Almost immediately after that I get pulled aside by Professor Indomitable. (I think I have talked about this prof before under a different name but don't want to go back and check it.) Prof Indomitable is very sweet and tries to be helpful, if somewhat overbearing. This time Prof Indomitable knew about the results of my job search and wanted to know what I was doing to make my materials better. "Have you had an outside person read your letters? Maybe something is wrong with your letters." Prof I. then suggested a bunch of other things I need to do, and closed with, "because, you know, even if you are finished and have publications next time, if there's something you don't know about that's screwing you up it won't make any difference!" Ah, thanks, thanks again for your usual mix of sympathy and bluntness. Heh. This prof says people have my back and are watching out for me, which cheers me up. On the other hand, I was also roasted for my slow publication record, compared unfavorably to a couple stars from the two-years-ago job group, and had my dissertation topic pooh-poohed. You know, that one-hand compliment/one-hand cutting down to size move reminds me of my parents a lot. Which is probably why I am not working with Prof Indomitable on my committee.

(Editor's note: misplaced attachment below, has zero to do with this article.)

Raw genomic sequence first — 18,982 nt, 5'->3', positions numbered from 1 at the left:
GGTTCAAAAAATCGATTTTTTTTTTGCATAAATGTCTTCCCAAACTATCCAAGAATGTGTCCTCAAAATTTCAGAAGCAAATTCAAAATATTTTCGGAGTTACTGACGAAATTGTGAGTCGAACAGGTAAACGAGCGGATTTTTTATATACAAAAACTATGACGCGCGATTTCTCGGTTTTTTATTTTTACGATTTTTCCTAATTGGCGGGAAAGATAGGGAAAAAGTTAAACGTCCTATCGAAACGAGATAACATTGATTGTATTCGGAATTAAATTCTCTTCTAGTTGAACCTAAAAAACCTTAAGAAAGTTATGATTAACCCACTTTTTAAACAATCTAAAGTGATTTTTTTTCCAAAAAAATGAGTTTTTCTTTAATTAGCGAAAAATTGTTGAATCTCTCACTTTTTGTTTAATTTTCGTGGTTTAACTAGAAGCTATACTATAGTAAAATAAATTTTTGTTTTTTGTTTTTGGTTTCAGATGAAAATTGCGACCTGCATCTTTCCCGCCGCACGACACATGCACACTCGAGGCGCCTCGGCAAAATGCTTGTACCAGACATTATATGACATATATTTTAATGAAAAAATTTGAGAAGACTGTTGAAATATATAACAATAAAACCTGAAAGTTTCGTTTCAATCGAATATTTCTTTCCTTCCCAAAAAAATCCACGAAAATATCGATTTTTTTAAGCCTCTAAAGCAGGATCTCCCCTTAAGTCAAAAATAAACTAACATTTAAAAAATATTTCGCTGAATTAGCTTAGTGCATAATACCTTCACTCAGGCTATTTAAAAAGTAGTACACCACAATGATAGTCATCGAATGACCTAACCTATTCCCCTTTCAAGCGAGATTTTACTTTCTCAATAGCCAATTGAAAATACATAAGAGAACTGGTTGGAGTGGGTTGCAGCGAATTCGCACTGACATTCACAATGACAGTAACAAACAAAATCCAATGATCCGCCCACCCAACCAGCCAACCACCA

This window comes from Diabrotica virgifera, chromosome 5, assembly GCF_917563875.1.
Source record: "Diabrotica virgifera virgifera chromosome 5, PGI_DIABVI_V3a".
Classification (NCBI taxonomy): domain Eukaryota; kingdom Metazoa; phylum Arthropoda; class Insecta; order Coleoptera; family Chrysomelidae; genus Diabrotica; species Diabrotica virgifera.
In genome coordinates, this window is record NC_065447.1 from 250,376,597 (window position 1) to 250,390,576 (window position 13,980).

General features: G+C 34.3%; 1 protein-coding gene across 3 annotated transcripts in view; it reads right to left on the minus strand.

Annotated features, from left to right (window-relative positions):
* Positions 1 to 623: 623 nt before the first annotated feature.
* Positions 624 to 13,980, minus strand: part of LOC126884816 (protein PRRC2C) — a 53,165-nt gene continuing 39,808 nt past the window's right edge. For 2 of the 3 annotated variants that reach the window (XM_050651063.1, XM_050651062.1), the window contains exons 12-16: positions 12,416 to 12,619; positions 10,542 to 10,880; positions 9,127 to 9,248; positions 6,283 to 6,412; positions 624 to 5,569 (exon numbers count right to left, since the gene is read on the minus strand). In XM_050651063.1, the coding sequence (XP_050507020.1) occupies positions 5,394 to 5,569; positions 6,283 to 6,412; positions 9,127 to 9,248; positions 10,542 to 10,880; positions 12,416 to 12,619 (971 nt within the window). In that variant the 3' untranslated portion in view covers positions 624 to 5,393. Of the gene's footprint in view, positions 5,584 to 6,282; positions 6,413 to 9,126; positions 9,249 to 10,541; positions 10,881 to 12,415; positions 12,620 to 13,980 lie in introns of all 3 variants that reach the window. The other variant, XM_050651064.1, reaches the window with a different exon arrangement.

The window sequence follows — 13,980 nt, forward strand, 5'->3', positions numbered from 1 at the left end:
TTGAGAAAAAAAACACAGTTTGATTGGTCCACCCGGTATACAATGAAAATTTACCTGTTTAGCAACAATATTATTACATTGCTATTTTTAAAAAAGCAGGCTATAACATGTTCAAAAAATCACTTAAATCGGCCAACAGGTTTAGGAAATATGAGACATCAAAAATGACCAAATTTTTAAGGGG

But, anyway, venting over and now I guess I'm back to work. (On that front, I am so tired. But I've been better at taking a break and then managing to get back to a second round of writing on the same day. Let's see if that translates to a faster pace.)
I sympathize with the misery of the job market. Just reading this makes my stomach go sour, even after a number of years. Ugh.
You ought to be tired, after a day like that!
"Maybe something is wrong with your letters"?
Is Prof I. kidding? I would have responded with, "Do you think there was a problem when I said in my letters that I will only accept a 2/1 teaching load (graduate-level courses only), a salary no less than $70K, and the rank of Associate with tenure?"
Just a thought.
Give it to me straight, doc... should I just get the fuck out of grad school now? Should I wait until I get my masters and parlay it into a middle management position at an uptown Blockbuster? What's a boy to do?
Good luck. I'm pulling for you.
Oh, the horror, the horror! If you have a placement office, and haven't already done it, do have them look at your letters. Or next time Prof I says something like that, ask her/him to look at them. If s/he agrees, do it. If not, it'll make 'em shut up.
And there's the refrain (true, but hard to take): it's not about you. It's about their department and that job.